4

R. Ovadiah Seforno comments: שיש בזה השם אותיות השם הנכבד ועם זה לשון ההודאה ונראה שהיו כל אלה שמות של קדמונים כמו שמצינו קודם לזה יהודית בת בארי ... והיו בוחרים מהשמות הקודמים את הנופלים על הלשון המאורע:‏ This name contains the letters of the Honored Name, as well as the language of gratitude. It seems that all these names were the names of ...


3

The Ramban* explains that Yehuda had in mind to eventually marry off Shela to Tamar when Shela was older and would listen to his fathers rebuke, as Yehuda had let Er and Onan marry too young when they were not inclined to listen to his advice. So if Shela/Yehuda would have done chalitza, Tamar would no longer have been able to marry into Yehuda's family ...


2

The garment mentioned in each case was actually a sign as to who it belonged to. Rav Hirsch points out in Vayeishev 37:3 And Israel loved Joseph more than all his sons, because he was a son of his old age; and he made him a fine woolen coat. Rav Hirsch points out the special garment was made to show that Yaakov recognized the special character of Yosef....


2

R. Ovadiah miBartenura on this mishnah explains that these dates were set at the beginning of the Second Temple period, when the returnees from Bavel donated wood to the Temple. Since the population of Galut Bavel was overwhemingly composed of people from the tribe of Yehudah (the ten tribes having been exiled earlier by Sancheriv), it would make sense that ...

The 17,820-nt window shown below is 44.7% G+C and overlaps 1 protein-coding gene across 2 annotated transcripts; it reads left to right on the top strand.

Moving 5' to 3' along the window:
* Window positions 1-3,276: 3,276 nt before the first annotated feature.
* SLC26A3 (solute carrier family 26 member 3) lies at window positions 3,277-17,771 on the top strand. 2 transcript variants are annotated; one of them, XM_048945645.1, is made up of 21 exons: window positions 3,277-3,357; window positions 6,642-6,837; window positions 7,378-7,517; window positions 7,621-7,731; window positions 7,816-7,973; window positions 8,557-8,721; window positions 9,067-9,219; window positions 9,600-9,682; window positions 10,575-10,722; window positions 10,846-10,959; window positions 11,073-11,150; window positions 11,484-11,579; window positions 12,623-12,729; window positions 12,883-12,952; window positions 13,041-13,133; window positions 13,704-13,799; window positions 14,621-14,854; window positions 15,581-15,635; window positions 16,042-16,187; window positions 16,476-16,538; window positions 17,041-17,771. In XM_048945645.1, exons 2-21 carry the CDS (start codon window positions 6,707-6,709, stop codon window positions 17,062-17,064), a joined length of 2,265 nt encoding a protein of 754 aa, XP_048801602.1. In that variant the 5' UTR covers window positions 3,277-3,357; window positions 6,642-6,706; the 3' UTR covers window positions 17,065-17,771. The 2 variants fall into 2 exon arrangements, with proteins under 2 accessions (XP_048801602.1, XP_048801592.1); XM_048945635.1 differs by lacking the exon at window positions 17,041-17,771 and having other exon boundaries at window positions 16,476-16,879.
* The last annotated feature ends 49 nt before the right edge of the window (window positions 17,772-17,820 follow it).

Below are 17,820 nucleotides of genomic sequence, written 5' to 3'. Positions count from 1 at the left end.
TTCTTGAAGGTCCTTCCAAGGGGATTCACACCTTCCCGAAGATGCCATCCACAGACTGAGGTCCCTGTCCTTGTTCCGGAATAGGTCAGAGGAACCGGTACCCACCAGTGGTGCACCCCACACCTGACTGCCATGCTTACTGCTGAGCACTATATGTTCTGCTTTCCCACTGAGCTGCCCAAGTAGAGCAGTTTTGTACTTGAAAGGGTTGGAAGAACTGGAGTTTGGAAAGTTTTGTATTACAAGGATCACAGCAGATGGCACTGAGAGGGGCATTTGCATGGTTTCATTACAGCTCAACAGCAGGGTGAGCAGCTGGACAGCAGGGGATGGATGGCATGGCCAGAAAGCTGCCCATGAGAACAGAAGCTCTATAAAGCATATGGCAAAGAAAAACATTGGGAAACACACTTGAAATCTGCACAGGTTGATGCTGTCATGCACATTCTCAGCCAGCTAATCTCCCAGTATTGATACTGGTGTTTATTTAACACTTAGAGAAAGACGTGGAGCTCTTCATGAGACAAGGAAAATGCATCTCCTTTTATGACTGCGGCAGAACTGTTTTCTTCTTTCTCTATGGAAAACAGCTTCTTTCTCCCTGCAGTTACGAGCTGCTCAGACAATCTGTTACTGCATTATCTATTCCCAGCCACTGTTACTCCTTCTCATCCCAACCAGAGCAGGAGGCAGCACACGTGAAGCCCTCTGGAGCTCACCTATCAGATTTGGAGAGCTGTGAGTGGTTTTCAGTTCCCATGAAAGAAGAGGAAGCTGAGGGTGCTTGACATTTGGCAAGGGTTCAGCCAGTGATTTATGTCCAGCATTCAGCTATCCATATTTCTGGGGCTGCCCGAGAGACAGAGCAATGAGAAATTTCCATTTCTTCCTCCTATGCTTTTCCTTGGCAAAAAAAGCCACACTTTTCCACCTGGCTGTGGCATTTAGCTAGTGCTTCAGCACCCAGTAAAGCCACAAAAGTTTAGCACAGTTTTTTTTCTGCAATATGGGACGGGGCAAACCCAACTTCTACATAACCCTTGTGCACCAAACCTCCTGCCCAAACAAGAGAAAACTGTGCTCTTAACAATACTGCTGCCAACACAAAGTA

2

Looks like the verse was first connected in writing to the story of Nachshon in Sotah 37a: "Rabbi Yehuda said to Rabbi Meir: That is not how the incident took place. Rather, this tribe said: I am not going into the sea first, and that tribe said: I am not going into the sea first. Then, in jumped the prince of Judah, Nahshon ben Amminadab, and ...


1

Some of the commentators (Radak, Ralbag and Chomat Anach) say this term may refer to Menashe having killed the prophet Yesha'ayahu, per the Talmud in Yevamot 49b. Elsewhere Ralbag wrote that he thinks it refers to the people who weren't willing to go along with Menashe's idolatrous reforms, including prophets. Some of the prophets of his era are referred to ...


1